You can see why it started a craze for anthropomorphically posed animals ('the grotesque school'). As the excellent Still Life explains, there were violining crows, squirrels playing Romeo, huge kitten weddings and frogs doing almost everything (Montagu Browne, in Practical Taxidermy, wrote, that frogs are much the best mirth inducing characters. Monkeys, the second-best, are 'not half so funny').

Bonus fact: in birding, 'jizz' means the general impression and shape of a bird. Good taxidermy should capture a bird's jizz.

Thursday, 16 September 2010

sexy kapitoil

Right, I am taking Kapitoil to bookswap tonight. Among the very many good things about it: how Teddy Wayne writes about sex.

Here, our virginal, techie, Muslim hero is in someone's room. This is [virtually] spoiler-free.
I don't remember all the details. I wasn't as nervous as I always predicted I would be, probably because of the alcohol, but when I had difficulty releasing her bra she slightly laughed and made me feel like a novice. I don't believe I was very skilled, because I didn't truly know what actions to take, and at one point I remembered [another girl] and I temporarily lost the desire to continue.

But it was still mostly pleasurable, and I spent much time touching her left breast and observing how it felt like nothing else on my body and nothing else I had ever remembered touching, and the pleasure reached its peak at the end, when it was as if my system crashed but in a delightful way, and for several seconds all my thoughts were voided, which never happens to me. After we finished, we rested on our backs without contacting and she said, 'I came really hard, twice.'
...
And then I truly started to think about what I had done. I wondered what my mother would say. Possibly she would understand, because she was modern, but she might also say that I was rejecting not only Muslim values but also personal values, e.g., I didn't know or even respect Melissa very much and the main reason I was with her was because she was sexy and I wanted to prove that I could obtain her so that I would also feel sexy, which was never something I was invested in before.

Wednesday, 15 September 2010

something i saw on the tube

Just found this note-to-self from 22nd July:
T-shirt on Vic Line saying '2012 KUKULKAN IS COMING. COULD A MILLION MAYANS BE WRONG?'
I think yes. I think it is silly to worship a snake god.

Tuesday, 14 September 2010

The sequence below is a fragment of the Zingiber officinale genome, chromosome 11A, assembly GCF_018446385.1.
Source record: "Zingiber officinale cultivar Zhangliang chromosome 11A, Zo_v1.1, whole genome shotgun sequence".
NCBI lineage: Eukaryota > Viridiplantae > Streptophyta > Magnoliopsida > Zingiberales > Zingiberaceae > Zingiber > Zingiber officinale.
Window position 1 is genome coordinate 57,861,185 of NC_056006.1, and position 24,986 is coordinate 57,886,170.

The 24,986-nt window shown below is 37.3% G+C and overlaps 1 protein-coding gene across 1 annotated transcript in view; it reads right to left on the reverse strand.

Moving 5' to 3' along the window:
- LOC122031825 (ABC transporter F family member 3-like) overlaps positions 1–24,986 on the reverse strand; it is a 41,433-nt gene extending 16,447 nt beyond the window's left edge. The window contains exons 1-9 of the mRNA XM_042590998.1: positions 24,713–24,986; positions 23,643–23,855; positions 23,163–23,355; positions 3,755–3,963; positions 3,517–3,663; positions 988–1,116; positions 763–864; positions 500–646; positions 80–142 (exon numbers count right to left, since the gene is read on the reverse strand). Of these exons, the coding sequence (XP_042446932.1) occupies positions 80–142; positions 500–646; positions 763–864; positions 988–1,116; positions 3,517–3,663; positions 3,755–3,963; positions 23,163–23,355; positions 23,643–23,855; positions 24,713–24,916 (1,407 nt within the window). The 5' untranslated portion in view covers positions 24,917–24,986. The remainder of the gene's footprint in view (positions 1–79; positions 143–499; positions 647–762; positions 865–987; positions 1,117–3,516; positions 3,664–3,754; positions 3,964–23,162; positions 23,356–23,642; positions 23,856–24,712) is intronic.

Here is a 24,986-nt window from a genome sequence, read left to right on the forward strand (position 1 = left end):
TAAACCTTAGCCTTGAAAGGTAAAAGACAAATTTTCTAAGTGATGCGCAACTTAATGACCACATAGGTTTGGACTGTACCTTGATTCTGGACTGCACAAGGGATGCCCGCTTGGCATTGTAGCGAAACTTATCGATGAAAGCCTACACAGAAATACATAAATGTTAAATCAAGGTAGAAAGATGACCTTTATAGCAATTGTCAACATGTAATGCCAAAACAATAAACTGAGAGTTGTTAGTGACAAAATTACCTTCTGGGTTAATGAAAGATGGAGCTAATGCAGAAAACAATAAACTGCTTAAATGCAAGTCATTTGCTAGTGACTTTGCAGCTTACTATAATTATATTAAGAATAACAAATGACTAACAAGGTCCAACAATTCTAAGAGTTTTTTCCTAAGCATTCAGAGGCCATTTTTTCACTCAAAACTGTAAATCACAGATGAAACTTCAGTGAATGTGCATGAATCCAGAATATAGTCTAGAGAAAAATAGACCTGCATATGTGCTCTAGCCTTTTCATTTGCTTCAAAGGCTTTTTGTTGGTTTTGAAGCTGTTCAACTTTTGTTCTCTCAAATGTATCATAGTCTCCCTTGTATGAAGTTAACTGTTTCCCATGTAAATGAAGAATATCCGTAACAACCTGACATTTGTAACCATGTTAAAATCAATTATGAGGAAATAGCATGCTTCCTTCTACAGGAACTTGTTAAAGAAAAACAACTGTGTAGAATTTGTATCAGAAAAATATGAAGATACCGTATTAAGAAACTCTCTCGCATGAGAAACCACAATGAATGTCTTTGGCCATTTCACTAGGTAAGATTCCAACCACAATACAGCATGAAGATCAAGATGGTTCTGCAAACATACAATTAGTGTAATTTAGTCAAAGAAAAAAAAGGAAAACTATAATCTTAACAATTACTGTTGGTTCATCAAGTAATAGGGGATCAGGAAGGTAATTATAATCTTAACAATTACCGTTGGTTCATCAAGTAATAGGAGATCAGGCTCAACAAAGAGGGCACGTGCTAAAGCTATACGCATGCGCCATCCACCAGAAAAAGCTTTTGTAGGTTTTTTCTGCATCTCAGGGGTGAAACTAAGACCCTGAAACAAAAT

Tony Blair vs Donovan McNabb

Regular readers will know that my main Nemesis, globally speaking, is a guy called Mike Tanier who writes for Football Outsiders and The NY Times, among others. I don't confer Nemesis status on monkeys, and last week Tanier wrote a brilliant essay on the disjointed, illogical structure of publicly agreed hatred that made me think of the ludicrous way it seems impossible to enter into any kind of rational debate about Tony Blair without some idiot declaring, as if it were an undeniable truth, that TB is 'evil'.*

Tanier was writing about Donovan McNabb, the quarterback released this summer by the Philadelphia Eagles (Tanier's an Eagles fan). Philly has a 'robust sports culture', and McNabb is hated by a huge and increasing number of vocal fans who don't understand stats and blame him, despite his having been the most successful QB in franchise history, for never having won a Super Bowl.

Tanier calles these people McNabb Denialists. They will not listen to any form of argument. The clear facts are that Philly has had its best ever NFL decade, that McNabb has clearly been a major part of this, that he holds all the major Eagles passing records, that he was, conservatively according to the stats, the fifth of sixth best QB for the decade of his prime (a great decade for QBs in general), and that he never behaved in a way that brought his organisation into disrepute.

The Denier agenda is that he only cared for numbers, choked in big games, and that his team-centred demeanour was all an obvious front for a selfish passive-aggressive agenda. They say he didn't win 'big games' but he won a load of them. They basically define big games as ones he lost.

Read it yourself, even if you don't know about American football. It's as nice a dissection of an irrational mindset that solidifies into a comfortable truism as you're likely to read this year. The explanation of 'two sides' is particularly recognisable to anyone who gets told at dinner parties that science vs aromatherapy is just 'two points of view'. The Tony Blair thing is slightly less of a neat fit, but it is what I instantly thought. The way in which people persuade themselves to one side of an argument as if they never felt anything else and in denial of all common sense is incredibly annoying.

Ok, fun to finish. In this year's Football Outsiders Almanac, the site's head honcho Aaron Schatz wrote the Buffalo Bills chapter. Buffalo is the smallest media market in the NFL and it's a perennial problem, especially when the team has spent a few years without any identity or charisma. Schatz signs off: The Buffalo Bills have now gone ten seasons without making the playoffs. Unless the rest of the AFC East completely collapses, 2010 will extend that streak to 11. Usually that’s one louder, but when a team falls in Buffalo, it doesn’t make a sound. Tell me these guys aren't good.**

* Important note: you can't say that anyone bleating 'Blair is evil' as a truism is being silly and not say the same thing about people who say 'Thatch is evil.' The world isn't black and white. Surely, for goodness sake, we all know this?
** My all-time favourite Tanier piece, I think, is also about McNabb - it's a Beau Geste inflected piece describing McNabb's departure that perfectly captures the awful tedium of football reporting (here and in America) between seasons. You absolutely don't have to be into the NFL.

Monday, 13 September 2010

my computer works again

In celebration of this and also the Normans season on the BBC: William was a fine figure of a man, tall and swarthy, but he wasn't really Matilda's type. Matilda was Matilda of Flanders, and very rich. She had fancied an English guy called Brihtric (known as Brihtric Meaw, or Snow, or Whity), but he had repelled her advances. And then William had Matilda horsewhipped in Bruges, at which point she married him, and they had ten kids and a lot of fun.